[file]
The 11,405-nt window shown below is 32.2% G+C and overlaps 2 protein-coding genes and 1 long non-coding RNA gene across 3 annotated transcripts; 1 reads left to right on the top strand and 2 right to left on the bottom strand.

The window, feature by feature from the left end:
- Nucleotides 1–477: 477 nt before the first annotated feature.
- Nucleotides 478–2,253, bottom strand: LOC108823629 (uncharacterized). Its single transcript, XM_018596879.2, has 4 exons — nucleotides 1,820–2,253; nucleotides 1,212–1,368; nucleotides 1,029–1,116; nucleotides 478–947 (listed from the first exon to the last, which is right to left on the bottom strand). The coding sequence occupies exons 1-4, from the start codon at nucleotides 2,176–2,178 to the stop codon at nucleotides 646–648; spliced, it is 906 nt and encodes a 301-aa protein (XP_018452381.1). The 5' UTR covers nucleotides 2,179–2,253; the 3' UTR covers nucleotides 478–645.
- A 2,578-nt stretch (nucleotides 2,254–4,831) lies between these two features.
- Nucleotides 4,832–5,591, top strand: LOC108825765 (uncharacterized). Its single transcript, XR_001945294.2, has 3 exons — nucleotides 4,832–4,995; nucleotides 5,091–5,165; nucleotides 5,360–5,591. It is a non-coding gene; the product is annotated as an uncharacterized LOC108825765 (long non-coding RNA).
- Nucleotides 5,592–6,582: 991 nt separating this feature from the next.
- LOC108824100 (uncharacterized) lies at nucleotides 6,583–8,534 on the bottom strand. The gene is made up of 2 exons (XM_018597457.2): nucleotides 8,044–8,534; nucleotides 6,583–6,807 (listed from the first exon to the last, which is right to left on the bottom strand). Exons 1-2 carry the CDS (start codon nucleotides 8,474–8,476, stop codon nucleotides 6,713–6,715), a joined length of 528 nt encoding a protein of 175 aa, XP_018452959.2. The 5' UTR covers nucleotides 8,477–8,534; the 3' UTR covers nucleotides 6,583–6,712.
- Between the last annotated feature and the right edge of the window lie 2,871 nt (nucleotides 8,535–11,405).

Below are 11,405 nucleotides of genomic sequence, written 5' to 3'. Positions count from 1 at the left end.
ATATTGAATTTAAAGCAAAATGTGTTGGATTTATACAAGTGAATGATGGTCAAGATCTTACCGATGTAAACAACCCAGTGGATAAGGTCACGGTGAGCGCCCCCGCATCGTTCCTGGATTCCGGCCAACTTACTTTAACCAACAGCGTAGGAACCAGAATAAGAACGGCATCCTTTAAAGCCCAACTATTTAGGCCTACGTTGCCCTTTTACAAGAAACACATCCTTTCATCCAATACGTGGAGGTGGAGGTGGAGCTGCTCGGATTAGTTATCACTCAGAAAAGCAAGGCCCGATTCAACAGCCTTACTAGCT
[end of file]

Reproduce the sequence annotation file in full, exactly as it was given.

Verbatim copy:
The 11,405-nt window shown below is 32.2% G+C and overlaps 2 protein-coding genes and 1 long non-coding RNA gene across 3 annotated transcripts; 1 reads left to right on the top strand and 2 right to left on the bottom strand.

The window, feature by feature from the left end:
- Nucleotides 1–477: 477 nt before the first annotated feature.
- Nucleotides 478–2,253, bottom strand: LOC108823629 (uncharacterized). Its single transcript, XM_018596879.2, has 4 exons — nucleotides 1,820–2,253; nucleotides 1,212–1,368; nucleotides 1,029–1,116; nucleotides 478–947 (listed from the first exon to the last, which is right to left on the bottom strand). The coding sequence occupies exons 1-4, from the start codon at nucleotides 2,176–2,178 to the stop codon at nucleotides 646–648; spliced, it is 906 nt and encodes a 301-aa protein (XP_018452381.1). The 5' UTR covers nucleotides 2,179–2,253; the 3' UTR covers nucleotides 478–645.
- A 2,578-nt stretch (nucleotides 2,254–4,831) lies between these two features.
- Nucleotides 4,832–5,591, top strand: LOC108825765 (uncharacterized). Its single transcript, XR_001945294.2, has 3 exons — nucleotides 4,832–4,995; nucleotides 5,091–5,165; nucleotides 5,360–5,591. It is a non-coding gene; the product is annotated as an uncharacterized LOC108825765 (long non-coding RNA).
- Nucleotides 5,592–6,582: 991 nt separating this feature from the next.
- LOC108824100 (uncharacterized) lies at nucleotides 6,583–8,534 on the bottom strand. The gene is made up of 2 exons (XM_018597457.2): nucleotides 8,044–8,534; nucleotides 6,583–6,807 (listed from the first exon to the last, which is right to left on the bottom strand). Exons 1-2 carry the CDS (start codon nucleotides 8,474–8,476, stop codon nucleotides 6,713–6,715), a joined length of 528 nt encoding a protein of 175 aa, XP_018452959.2. The 5' UTR covers nucleotides 8,477–8,534; the 3' UTR covers nucleotides 6,583–6,712.
- Between the last annotated feature and the right edge of the window lie 2,871 nt (nucleotides 8,535–11,405).

Below are 11,405 nucleotides of genomic sequence, written 5' to 3'. Positions count from 1 at the left end.
ATATTGAATTTAAAGCAAAATGTGTTGGATTTATACAAGTGAATGATGGTCAAGATCTTACCGATGTAAACAACCCAGTGGATAAGGTCACGGTGAGCGCCCCCGCATCGTTCCTGGATTCCGGCCAACTTACTTTAACCAACAGCGTAGGAACCAGAATAAGAACGGCATCCTTTAAAGCCCAACTATTTAGGCCTACGTTGCCCTTTTACAAGAAACACATCCTTTCATCCAATACGTGGAGGTGGAGGTGGAGCTGCTCGGATTAGTTATCACTCAGAAAAGCAAGGCCCGATTCAACAGCCTTACTAGCT